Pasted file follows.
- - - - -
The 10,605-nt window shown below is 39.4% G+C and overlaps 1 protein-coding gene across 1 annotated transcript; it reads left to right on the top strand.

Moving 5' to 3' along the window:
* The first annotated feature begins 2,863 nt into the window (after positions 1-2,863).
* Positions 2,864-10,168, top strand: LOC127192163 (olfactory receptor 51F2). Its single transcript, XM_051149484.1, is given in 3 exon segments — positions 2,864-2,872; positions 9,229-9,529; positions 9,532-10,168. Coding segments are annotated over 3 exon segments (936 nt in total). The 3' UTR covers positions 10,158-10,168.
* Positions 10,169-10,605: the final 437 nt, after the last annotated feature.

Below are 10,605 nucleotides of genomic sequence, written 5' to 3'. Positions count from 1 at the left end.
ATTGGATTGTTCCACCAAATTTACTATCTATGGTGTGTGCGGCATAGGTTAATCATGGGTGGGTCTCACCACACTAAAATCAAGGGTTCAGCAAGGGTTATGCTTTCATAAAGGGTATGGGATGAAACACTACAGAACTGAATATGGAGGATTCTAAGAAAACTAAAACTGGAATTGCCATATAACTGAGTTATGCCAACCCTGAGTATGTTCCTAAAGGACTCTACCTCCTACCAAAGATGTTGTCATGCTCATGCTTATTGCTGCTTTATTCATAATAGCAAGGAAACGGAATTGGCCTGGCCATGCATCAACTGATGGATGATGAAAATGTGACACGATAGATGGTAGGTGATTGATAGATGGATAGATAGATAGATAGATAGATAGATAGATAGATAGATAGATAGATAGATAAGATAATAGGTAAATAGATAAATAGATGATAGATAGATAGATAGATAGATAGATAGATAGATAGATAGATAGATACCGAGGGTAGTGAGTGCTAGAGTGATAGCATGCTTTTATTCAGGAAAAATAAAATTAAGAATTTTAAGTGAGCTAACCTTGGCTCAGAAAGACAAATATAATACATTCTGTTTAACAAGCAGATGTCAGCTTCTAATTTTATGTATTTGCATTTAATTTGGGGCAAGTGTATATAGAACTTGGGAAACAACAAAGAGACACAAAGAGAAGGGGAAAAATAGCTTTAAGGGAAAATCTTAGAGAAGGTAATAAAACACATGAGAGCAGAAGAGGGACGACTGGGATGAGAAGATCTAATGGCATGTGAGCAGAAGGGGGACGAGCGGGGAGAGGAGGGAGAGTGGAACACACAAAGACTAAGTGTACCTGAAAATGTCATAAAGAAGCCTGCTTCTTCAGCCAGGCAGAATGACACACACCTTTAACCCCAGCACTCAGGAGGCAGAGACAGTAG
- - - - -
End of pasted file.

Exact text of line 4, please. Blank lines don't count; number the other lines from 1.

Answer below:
* Positions 2,864-10,168, top strand: LOC127192163 (olfactory receptor 51F2). Its single transcript, XM_051149484.1, is given in 3 exon segments — positions 2,864-2,872; positions 9,229-9,529; positions 9,532-10,168. Coding segments are annotated over 3 exon segments (936 nt in total). The 3' UTR covers positions 10,158-10,168.